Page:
At 18:30 GMT on Wednesday the 18th January, the Index on Censorship magazine launched its latest edition with an evening of discussion, looking at how bans and state-imposed clothing regulations clash with freedom of expression.
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The speakers considered why and if governments ban clothing at times when they are insecure or fearful. With the audience, they debated how people have rebelled against clothing censorship as well as what the impact of restrictions on clothing can be.
The debate drew on arguments from the magazine about this theme, suggesting that when governments introduce bans on clothing, or restrict certain items to an elite group, they signal their own lack of confidence.
At different points in world history, governments have forced small groups of people to wear particular things or tried to wipe out styles of clothing they did not approve of. For instance, in medieval Europe, non-Christians and Christians who refused to conform to a state religion (such as the Cathars) were, at certain periods, forced to wear symbols of identification, such as stars or crescents.
In 1746, the British government banned kilts and tartans (except for the military) under the Dress Act, a reaction said to be motivated by support amongst Highland clans for rebellions to return Catholic (Stuart) monarchs to the British throne. Those who ignored the order faced six months in prison for the first instance and seven years’ deportation for the second.
Forcing specific groups to wear a particular symbol or item of clothing identifies that group of people. The authorities which enforce such measures are, by implication, saying to the majority that there is a difference in the status of the minority group and, in doing so, opening them up to attack or, at the very least, suspicion. And, historically, groups which have been forced to wear some kind of identifying symbol or special outfit have then found themselves subject to being ostracised or physically attacked.
This strategy is, however, not just confined to the distant past. The most obvious modern example is Jews being forced to wear yellow stars during the Nazi period in Germany, but this is not the only time when a minority has been legally forced to stand out from the crowd. In 2001, the Taliban ruled that Afghan Hindus would have to wear a public label to signify that they were not Muslims and that their Hindu women would have to start wearing veils. Only last year, French authorities tried to force Muslim women to wear different beachwear to the outfits they had chosen for themselves. And, in South Africa and Uganda women have been attacked by vigilante groups for wearing short skirts.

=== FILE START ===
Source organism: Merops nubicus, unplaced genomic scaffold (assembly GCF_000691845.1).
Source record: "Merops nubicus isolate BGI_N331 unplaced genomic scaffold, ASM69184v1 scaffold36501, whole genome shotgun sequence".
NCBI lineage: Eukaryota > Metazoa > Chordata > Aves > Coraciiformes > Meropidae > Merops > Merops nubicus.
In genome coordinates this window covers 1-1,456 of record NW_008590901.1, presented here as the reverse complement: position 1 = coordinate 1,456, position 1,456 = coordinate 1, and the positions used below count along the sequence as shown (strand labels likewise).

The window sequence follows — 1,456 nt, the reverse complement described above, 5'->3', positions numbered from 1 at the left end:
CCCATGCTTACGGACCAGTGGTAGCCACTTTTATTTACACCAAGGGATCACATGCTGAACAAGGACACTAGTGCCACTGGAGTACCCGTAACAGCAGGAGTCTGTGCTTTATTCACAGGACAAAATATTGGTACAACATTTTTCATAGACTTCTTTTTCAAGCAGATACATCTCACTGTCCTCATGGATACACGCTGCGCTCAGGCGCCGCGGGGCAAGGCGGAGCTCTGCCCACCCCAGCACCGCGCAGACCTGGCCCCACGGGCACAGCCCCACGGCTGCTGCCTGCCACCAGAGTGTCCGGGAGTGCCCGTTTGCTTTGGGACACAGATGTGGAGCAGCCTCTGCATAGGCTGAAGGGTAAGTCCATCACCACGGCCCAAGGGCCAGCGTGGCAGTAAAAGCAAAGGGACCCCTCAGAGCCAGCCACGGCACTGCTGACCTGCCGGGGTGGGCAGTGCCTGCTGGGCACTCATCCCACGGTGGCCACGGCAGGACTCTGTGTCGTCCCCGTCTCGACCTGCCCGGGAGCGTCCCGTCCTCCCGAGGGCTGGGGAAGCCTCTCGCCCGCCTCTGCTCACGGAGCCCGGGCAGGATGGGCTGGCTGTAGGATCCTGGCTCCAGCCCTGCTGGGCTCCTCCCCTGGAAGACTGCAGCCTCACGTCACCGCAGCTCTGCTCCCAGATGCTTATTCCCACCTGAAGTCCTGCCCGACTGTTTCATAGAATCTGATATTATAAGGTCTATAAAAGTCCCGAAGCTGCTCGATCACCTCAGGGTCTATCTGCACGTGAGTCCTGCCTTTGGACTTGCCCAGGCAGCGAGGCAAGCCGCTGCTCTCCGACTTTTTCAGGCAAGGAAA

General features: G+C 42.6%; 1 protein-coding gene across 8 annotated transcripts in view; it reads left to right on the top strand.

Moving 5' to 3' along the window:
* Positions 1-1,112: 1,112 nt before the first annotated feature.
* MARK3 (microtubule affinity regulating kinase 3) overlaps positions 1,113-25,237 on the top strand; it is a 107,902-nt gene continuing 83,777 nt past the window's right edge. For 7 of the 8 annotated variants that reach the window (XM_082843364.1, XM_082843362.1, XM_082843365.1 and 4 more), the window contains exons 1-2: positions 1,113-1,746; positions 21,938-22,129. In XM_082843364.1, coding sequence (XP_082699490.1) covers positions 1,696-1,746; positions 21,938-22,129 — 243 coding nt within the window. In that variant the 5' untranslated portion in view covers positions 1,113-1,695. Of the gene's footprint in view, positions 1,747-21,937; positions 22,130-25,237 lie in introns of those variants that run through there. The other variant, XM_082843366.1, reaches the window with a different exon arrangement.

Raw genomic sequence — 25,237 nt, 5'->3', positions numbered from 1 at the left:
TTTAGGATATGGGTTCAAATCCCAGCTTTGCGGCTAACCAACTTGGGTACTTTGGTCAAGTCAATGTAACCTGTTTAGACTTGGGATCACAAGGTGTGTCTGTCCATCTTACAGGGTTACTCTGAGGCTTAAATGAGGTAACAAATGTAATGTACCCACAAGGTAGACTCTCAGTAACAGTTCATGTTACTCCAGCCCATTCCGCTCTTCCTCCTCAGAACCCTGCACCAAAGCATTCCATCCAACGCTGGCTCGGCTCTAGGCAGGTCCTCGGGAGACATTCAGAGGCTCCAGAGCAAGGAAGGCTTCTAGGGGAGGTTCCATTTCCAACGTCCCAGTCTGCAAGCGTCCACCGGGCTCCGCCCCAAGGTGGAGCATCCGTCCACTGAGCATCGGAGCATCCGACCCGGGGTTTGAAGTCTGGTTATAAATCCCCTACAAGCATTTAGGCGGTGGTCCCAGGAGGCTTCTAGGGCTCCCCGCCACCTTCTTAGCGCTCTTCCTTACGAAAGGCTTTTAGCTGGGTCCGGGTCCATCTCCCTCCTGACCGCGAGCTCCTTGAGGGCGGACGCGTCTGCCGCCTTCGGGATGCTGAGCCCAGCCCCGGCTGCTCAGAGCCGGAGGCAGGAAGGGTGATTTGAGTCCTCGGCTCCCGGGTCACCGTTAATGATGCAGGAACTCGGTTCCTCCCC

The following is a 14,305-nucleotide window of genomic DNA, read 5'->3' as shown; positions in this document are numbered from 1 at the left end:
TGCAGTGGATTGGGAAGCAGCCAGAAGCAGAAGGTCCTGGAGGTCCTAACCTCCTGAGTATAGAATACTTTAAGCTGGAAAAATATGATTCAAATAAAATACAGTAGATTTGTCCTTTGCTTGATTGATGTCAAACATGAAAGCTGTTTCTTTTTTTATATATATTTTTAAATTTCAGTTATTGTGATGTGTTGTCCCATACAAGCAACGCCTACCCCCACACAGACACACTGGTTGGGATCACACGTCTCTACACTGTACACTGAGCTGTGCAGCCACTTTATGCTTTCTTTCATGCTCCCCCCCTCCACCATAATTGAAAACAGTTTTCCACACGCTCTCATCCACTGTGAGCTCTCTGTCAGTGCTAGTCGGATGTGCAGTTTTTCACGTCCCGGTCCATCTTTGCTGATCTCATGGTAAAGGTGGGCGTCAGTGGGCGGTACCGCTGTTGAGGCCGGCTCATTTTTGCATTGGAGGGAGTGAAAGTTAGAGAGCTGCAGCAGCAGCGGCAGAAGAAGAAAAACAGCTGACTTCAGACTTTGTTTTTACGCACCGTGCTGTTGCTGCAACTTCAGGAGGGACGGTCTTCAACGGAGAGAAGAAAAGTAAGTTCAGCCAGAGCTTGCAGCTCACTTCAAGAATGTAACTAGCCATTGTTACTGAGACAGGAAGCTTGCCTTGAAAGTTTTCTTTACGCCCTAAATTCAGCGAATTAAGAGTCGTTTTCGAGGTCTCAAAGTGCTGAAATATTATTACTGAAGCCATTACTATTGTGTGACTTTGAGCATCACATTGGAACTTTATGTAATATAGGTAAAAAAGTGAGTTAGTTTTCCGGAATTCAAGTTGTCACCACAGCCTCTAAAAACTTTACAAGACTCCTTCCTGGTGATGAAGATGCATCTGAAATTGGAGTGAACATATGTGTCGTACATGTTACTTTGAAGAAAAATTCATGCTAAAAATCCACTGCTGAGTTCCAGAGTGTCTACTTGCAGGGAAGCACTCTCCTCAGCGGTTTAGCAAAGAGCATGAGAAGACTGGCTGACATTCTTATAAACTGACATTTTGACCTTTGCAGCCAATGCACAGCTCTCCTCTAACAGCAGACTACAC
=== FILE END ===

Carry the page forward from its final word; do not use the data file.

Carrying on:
The evening therefore aimed to explore how clothing regulations can be used to oppress and how responses can challenge and confront such oppression. And, visitors were able to hear from an expert panel, including Maggie Alderson, former editor of Elle magazine, Regina Jane Jere-Malanda, editor of New African Woman magazine and the fashion historian Amber Butchart.
Maggie Alderson is an editor, journalist, columnist and bestselling novelist of 12 books, formerly of ES and ELLE magazines.
Laura Silvia Battaglia is a prize winning freelance journalist who spreads her time between Italy and Sanaa (Yemen) and contributes towards a number of different mediums. In 2010, her video documentary Maria Grazia Cutuli. Il prezzo della verità won the Premio Giancarlo Siani award.
Amber Butchart is an associate lecturer at the London College of Fashion, a fashion historian and author, working across cultural heritage, broadcasting and academia.
Regina Jane Jere-Malanda is a Zambian-born, London-based journalist and currently the editor of the New African Woman magazine. She writes extensively on a wide range of issues, from politics to beauty and fashion, women’s rights, media freedom and free speech.
Rachael Jolley is the editor of the Index on Censorship magazine and the 2016 winner of the British Society of Magazine Editors Special Interest Brand Best Editor award.
In the upcoming issue, models Lily Cole and Daphne Selfe discuss why changes in society are reflected in the clothes we (are allowed to) wear, while writers from around the world look at indigenous dress in Nigeria, oppression of Indonesian punks and fashion and freedom of expression in Saudi Arabia. In addition to the thematical content, a cartoon by Martin Rowson featuring Donald Trump in a fur thong, poetry from Paulo Scott and a never before seen English translation of a short story by legendary Argentine writer Haroldo Conti also await readers.
To find out more about the winter edition of the Index on Censorship magazine, click here.